Saturday 19 August 2017

Gangland rivalries, murder and code of vengeance behind riots

CARNAGE: Initial riot was sparked by killing of Mark Duggan
CARNAGE: Initial riot was sparked by killing of Mark Duggan

JASON LEWIS

GANG rivalries, an unsolved murder and a code of vengeance are at the heart of the events which sparked the rioting and looting last week.





The events can be directly traced back to the death of a 23-year-old man stabbed through the heart as he left an East End nightclub and the actions of his friend who believed he was honourbound to avenge his death. The dead man was Kelvin Easton, known as Smegz, who was an elder in the ‘Bloodline’, from the Broadwater Farm estate in Tottenham, one of London’s ‘post code’ gangs.



The club where he died had been heaving: more than 500 people were inside at the time of the attack. But this is a world where the ‘stooly’ who talks to the police is an outcast. Tragically, it was not — until last week — an unusual story: London has seen 92 similar gang-related murders in the last two years. The gangs control the drugs trade on their territories, sometimes little more than a few streets, and will kill and maim rivals to defend it.



The young foot soldiers in this world are bound by a warped code of honour and their movements restricted for fear of breaking down the uneasy truces between them. Police sources say Easton was a key figure in the gang’s hierarchy, a member of its elite ‘Star Gang’ clique.



With his death, responsibility for revenge fell to his closest friend, his ‘god brother’, Mark Duggan, known by the street name Starrish Mark. According to his family, Duggan had left gangs behind and had not been in trouble with the police for nine years when he served time on remand for an unspecified crime. Others dispute this, claiming Duggan was a key gang lieutenant.



For several days before his death Duggan was the target of specialist police motorcycle surveillance teams and officers from Operation Trident, the Met’s unit tackling “black on black” shootings, usually linked to drug dealing.



A pre-planned “hard stop” was carried out as he travelled in a minicab on Ferry Lane, Tottenham, to arrest him. It is still not known exactly what happened when the minicab was stopped and the Independent Police Complaints Commission (IPCC) is investigating. Duggan was armed with a blank-firing BBM ‘Bruni’ pistol which had been converted to fire live bullets. It was found in a sock at the scene.



The IPCC initially — and wrongly — briefed that there had been an exchange of fire. One bullet killed Duggan, but an officer was hit, a bullet lodging in his shouldermounted radio. Forensic evidence later revealed this bullet was fired from a police weapon. It remains unknown whether Duggan was in or out of the car when he was shot. The death sparked widespread community anger. “He was not mad enough or bad enough” to get into a police shoot-out, his friends and family said.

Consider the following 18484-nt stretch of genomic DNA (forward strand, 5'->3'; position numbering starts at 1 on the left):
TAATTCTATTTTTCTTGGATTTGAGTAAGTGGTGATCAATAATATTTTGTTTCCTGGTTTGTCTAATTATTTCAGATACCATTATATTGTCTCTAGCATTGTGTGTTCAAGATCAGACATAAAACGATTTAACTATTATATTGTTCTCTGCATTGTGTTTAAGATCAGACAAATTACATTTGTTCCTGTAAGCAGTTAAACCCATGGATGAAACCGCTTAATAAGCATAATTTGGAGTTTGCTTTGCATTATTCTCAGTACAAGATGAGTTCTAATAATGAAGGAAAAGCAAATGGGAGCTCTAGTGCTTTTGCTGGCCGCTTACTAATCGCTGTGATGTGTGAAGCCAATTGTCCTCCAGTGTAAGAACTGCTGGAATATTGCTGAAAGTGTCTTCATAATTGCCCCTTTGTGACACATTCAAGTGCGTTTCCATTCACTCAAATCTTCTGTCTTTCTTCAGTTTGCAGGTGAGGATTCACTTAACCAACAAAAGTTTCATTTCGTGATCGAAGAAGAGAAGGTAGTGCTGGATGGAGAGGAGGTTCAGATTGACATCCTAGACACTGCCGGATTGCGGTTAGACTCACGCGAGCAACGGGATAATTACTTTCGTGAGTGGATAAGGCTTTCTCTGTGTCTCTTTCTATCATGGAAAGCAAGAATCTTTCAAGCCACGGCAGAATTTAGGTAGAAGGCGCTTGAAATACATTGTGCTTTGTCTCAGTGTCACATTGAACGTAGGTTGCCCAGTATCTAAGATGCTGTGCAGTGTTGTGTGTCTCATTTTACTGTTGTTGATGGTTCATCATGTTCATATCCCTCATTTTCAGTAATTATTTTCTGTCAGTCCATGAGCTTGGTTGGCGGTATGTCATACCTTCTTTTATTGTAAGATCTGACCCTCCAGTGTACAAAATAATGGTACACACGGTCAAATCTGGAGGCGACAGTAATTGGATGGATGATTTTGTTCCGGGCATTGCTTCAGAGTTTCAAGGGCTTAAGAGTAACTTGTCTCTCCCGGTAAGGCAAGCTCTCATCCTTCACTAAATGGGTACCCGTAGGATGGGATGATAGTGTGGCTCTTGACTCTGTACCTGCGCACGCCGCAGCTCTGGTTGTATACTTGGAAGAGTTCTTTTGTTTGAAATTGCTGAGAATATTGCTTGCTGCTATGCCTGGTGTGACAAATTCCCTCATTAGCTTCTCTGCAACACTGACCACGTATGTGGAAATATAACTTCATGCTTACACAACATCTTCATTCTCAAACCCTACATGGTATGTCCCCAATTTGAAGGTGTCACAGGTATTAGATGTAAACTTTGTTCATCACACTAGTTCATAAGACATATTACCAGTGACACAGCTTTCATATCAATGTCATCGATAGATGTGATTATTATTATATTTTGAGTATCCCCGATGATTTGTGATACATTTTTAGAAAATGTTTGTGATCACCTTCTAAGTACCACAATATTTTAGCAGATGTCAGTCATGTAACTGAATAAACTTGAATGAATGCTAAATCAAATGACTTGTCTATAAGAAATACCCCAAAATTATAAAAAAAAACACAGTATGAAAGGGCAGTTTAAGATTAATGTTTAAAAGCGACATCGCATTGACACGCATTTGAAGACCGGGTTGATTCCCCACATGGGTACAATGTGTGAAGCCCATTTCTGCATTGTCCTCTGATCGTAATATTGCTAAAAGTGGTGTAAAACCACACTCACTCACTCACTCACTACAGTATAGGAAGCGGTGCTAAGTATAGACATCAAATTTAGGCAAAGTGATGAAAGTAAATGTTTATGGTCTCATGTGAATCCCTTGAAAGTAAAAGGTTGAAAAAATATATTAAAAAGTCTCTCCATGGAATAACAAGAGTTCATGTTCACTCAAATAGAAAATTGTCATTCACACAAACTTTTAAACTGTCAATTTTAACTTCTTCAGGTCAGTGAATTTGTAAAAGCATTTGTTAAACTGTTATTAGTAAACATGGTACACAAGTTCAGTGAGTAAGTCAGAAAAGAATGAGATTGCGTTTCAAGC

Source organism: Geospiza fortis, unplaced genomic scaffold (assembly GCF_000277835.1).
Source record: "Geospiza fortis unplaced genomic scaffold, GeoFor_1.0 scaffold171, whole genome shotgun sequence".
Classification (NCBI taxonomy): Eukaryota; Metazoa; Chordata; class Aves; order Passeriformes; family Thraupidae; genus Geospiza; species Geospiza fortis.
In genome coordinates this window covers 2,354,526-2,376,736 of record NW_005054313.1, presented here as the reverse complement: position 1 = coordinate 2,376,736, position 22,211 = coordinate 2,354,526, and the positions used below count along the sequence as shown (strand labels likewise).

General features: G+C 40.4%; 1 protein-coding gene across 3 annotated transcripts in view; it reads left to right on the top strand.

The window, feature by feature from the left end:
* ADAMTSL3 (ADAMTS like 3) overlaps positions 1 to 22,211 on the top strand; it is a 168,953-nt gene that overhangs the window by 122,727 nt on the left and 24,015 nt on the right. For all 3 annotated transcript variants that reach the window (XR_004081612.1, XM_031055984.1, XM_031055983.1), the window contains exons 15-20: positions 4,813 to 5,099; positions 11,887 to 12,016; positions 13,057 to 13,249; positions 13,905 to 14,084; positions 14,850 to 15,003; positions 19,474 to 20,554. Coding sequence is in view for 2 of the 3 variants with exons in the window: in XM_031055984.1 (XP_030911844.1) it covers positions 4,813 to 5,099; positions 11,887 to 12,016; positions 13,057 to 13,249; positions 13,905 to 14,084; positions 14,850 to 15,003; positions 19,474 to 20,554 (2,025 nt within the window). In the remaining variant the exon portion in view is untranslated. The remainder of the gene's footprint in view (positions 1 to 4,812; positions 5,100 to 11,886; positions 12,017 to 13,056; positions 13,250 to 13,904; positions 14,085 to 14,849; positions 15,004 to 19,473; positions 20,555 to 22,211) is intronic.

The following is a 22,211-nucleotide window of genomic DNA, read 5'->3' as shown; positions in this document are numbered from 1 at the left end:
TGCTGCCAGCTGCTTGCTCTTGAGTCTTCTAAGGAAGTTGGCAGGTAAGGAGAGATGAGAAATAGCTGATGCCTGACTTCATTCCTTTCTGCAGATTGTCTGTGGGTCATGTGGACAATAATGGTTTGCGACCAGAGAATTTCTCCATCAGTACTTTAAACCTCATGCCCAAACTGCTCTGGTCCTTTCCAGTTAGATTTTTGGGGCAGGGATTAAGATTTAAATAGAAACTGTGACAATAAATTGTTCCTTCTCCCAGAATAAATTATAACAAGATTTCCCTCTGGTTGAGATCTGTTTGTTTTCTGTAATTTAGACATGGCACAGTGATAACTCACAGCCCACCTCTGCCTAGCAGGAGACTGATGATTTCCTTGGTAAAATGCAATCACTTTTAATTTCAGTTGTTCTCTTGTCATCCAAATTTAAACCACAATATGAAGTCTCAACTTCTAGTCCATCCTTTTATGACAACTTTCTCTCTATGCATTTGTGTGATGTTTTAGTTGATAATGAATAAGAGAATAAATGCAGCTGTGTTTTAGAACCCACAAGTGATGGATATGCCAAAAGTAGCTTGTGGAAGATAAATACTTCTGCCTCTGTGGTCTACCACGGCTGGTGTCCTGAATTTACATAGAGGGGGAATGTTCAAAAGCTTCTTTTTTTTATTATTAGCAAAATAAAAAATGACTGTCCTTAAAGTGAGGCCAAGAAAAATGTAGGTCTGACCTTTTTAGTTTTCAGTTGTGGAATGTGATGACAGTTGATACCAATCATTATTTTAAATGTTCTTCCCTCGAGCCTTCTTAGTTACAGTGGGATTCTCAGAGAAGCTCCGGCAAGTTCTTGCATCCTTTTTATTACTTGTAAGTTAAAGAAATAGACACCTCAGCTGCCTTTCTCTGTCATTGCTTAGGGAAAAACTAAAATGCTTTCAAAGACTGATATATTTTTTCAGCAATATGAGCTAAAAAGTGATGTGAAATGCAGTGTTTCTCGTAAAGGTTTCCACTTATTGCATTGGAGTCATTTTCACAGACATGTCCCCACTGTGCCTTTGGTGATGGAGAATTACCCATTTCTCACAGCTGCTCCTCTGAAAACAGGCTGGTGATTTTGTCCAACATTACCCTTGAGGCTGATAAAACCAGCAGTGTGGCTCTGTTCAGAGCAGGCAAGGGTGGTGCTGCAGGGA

His family staged a peaceful demonstration outside Tottenham police station last Saturday but within hours it escalated. A group of young men set light to several squad cars sparking a riot — which led to the large-scale copycat disorder across the UK in the days that followed. British Prime Minister David Cameron last week declared war on the street gangs. But Easton’s death illustrate the difficulties that war will face. The stalled investigation into Easton’s death is an example. The gangs hate the police more than each other and the investigation faced a wall of silence.



So far the police have arrested 12 people in connection with the attack, but no one has been charged. The suspects are on police bail “pending further enquiries” — not usually a sign that officers are building a firm case. Scotland Yard was reluctant to connect Easton’s murder with the shooting of Duggan. “We are not making that link,” said a spokeswoman. Last May, the head of the Met’s Homicide and Serious Crime Command, Detective Chief Inspector Charles King, gave an insight into the difficulties his officers face.



Offering £20,000 for information, he said: “The Boheme nightclub was very busy on the night Kelvin was attacked. I am confident that there are people who saw what happened and I hope this significant reward will encourage anyone with additional information to come forward.” The reward remains unclaimed.



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